Words: Richard Beecham
Plans to close half of the bowling greens in the city have been described as “disappointing”, “nonsensical” and “potty” by west Leeds councillors in the latest attack on the idea.
Originally floated last month, Leeds City Council is consulting on closing 31 of the city’s 62 outdoor greens, suggesting £83,000 a year could be saved from the closures, which would go some way towards plugging an estimated £118m black hole in the council’s finances for next year.
The move has already drawn heavy criticism from both opposition councillors and the Leeds Crown Green Bowls Association, and today the plans were criticised by members of Leeds City Council’s Outer West Community Committee.
Referring to a council document which showed Leeds to have more bowling greens than other large UK cities, Coun David Blackburn (Green, Farnley & Wortley) said:
“Crown green bowling is a regional sport, like rugby league. It is concentrated in the north of England.
“The paper compares it with Birmingham and Cardiff where there is no tradition of crown green bowling.
“When you take into consideration that Glasgow, Manchester and Sheffield have knocking on for a quarter of a million less people than Leeds, that comparator is not correct.”
The document describing the proposals added that 31 sites had only 30 members or fewer, and that the council was spending more than £200,000-a-year subsidising bowling greens.
Coun Andrew Carter (Cons, Calverley & Farsley) spoke out against one of the council’s proposals to have one green per council ward, adding:
“Surely that is nonsensical. Our bowling greens are well spread out in outer west. You are saying individual communities would lose facilities that are not accessible to other people in the ward.
“You also don’t count how many people go to the matches or the practice and go for the social interaction – I really do think the council has got this wholly wrong.
“How does this fit with the council’s professed wish for active lifestyles – or is that only for certain people and not for middle aged or elderly people?”
Council officer Tony Stringwell told the meeting that the consultation document provided scope to offer comments, and that the comparisons were with other, so called, core cities.
“There are 1,386 bowlers in the city and it’s looking at that existing level of greens based on current usage.”
In West Leeds, greens can be found in Armley Park, Bramley Park, Stanningley Park, Calverley Victoria Park, Farsley Westroyd Park, New Farnley Park, New Wortley Recreation Ground, Western Flatts Park in Wortley, Burley Park, Pudsey Park and Tyersal Park.
Coun Amanda Carter (Cons, Calverley & Farsley) said:
“A lot of the people playing crown green bowling are quite elderly – some of them are in their 90s, and many of them are not able to write letters, never mind be on the internet and do consultations. they are finding it difficult and they feel they are being singled out of society.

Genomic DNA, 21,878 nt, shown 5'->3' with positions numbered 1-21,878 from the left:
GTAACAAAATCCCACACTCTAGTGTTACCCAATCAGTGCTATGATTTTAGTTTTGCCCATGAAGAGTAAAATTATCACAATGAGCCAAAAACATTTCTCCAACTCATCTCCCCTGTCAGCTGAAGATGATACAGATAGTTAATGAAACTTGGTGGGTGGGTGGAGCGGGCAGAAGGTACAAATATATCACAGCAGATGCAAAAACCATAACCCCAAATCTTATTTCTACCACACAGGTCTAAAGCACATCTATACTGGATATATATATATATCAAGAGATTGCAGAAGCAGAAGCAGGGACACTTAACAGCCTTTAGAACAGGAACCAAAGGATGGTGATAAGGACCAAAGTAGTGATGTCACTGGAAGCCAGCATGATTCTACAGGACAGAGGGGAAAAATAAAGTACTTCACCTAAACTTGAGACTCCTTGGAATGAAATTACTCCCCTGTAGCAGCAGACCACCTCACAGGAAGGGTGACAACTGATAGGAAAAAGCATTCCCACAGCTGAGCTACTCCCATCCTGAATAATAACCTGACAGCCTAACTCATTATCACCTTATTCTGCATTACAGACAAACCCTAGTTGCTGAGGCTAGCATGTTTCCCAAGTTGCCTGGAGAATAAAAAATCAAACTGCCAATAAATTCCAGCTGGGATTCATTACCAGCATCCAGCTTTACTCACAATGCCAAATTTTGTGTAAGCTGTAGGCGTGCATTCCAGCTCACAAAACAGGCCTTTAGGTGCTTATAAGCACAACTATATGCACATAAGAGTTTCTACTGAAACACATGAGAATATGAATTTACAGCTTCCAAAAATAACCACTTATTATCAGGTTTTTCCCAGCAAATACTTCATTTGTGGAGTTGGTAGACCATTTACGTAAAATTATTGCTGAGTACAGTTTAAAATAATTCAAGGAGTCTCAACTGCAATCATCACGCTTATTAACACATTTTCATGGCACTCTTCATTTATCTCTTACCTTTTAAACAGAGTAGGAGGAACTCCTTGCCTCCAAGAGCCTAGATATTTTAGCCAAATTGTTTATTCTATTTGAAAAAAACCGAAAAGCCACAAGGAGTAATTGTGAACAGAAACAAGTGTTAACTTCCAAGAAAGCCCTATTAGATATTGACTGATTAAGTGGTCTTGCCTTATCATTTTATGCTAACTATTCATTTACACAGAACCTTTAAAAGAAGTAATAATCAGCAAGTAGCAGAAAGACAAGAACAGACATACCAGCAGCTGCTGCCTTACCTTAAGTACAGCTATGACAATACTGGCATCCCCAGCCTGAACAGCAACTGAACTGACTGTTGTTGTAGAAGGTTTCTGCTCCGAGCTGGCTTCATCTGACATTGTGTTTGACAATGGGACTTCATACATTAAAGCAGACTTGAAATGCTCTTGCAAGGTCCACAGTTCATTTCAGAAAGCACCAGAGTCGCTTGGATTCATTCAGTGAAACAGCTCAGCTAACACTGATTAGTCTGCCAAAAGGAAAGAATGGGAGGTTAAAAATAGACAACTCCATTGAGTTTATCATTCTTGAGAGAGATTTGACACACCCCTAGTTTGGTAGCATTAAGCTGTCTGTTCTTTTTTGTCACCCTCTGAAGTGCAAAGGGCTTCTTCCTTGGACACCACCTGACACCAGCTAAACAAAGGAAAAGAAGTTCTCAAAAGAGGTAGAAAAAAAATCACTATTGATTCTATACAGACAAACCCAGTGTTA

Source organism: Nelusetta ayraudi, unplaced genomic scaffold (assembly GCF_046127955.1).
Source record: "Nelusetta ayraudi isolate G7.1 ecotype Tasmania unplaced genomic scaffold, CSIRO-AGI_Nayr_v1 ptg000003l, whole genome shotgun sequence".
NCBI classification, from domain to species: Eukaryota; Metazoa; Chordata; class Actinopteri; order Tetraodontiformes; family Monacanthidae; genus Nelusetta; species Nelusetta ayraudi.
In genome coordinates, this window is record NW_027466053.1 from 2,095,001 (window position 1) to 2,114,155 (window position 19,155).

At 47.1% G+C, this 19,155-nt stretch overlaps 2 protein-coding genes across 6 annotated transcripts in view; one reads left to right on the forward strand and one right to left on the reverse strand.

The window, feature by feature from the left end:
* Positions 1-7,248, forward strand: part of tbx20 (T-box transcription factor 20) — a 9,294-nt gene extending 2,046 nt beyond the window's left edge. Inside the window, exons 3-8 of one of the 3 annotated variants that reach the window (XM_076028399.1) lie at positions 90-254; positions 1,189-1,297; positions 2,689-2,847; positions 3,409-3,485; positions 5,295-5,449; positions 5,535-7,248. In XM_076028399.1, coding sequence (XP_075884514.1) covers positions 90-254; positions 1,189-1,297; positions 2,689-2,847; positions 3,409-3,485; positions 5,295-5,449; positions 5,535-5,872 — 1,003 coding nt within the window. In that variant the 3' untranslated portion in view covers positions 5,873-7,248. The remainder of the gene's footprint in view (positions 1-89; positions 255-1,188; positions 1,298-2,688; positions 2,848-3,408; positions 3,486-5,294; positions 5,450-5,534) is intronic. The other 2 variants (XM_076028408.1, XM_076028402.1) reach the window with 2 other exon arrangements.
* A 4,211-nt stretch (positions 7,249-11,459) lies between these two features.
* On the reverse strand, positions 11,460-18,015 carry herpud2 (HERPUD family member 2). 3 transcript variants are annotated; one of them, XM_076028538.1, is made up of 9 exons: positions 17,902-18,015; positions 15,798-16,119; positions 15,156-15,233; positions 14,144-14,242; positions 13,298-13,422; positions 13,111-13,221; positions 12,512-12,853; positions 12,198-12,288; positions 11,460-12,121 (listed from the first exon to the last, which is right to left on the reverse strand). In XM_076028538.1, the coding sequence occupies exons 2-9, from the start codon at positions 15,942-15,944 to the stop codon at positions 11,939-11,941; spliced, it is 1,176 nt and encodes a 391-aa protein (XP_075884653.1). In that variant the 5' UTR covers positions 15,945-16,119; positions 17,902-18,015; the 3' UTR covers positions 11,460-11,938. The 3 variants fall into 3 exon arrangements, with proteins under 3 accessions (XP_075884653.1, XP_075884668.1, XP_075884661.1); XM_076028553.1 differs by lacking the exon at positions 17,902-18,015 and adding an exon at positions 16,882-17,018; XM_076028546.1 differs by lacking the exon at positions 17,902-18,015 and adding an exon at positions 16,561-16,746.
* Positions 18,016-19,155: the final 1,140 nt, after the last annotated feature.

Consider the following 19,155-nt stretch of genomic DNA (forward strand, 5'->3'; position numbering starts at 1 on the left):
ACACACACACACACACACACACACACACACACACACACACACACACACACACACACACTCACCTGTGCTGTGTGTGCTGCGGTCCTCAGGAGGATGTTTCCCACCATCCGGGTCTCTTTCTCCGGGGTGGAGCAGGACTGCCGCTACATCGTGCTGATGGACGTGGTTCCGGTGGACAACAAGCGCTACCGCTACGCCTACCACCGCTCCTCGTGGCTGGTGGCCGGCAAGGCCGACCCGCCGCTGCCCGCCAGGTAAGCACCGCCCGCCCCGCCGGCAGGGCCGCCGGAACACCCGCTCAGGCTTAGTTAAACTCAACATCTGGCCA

“People can walk, there are rights of way and cycle lanes, which is absolutely great – but they do those things that these people can’t.”
Coun Ann Blackburn (Green, Farnley & Wortley) said:
“It’s not just playing bowling, it’s the socialising – it’s a bowling family. It isn’t okay. We want people to be healthy and to get out and play bowls. That will keep them going longer – it will keep them out of the old people’s homes and keep them fitter, both physically and mentally.
“To me, it is totally potty. Just because people are elderly, don’t think they are easy to get at. There will be us people who are a bit younger who will stick up for them.”
Coun Peter Carlill (Lab, Calverley & Farsley) said:
“I am aware of the difficult financial position the council is in financially. If we were to ask our colleagues in parks whether they wanTed to bring this proposal forward, I am sure they wouldn’t.
“The transport is a huge issue in many of these areas. Expecting someone to find their way across the ring road for one bowling green per ward, that would be extremely difficult.”
Coun Trish Smith (Cons, Pudsey) said:
“It is disappointing, particularly when the administration is spending money on other things that aren’t necessarily valid.
“We want to be active Leeds, yet we are taking away what is possibly the only form of exercise that a lot of these people can get to.”
The meeting – which also discusses the future of West Leeds Visitor Centre in Pudsey Park – can be watched in full here:
The consultation can be found here. The deadline for responding is on Monday, 14 December at 5pm.
West Leeds Dispatch is tracking the proposed cuts in our WLD Cutswatch series. Read all the Cutswatch articles here.
Here’s our map of the proposed cuts and building sales we’re aware of in West Leeds: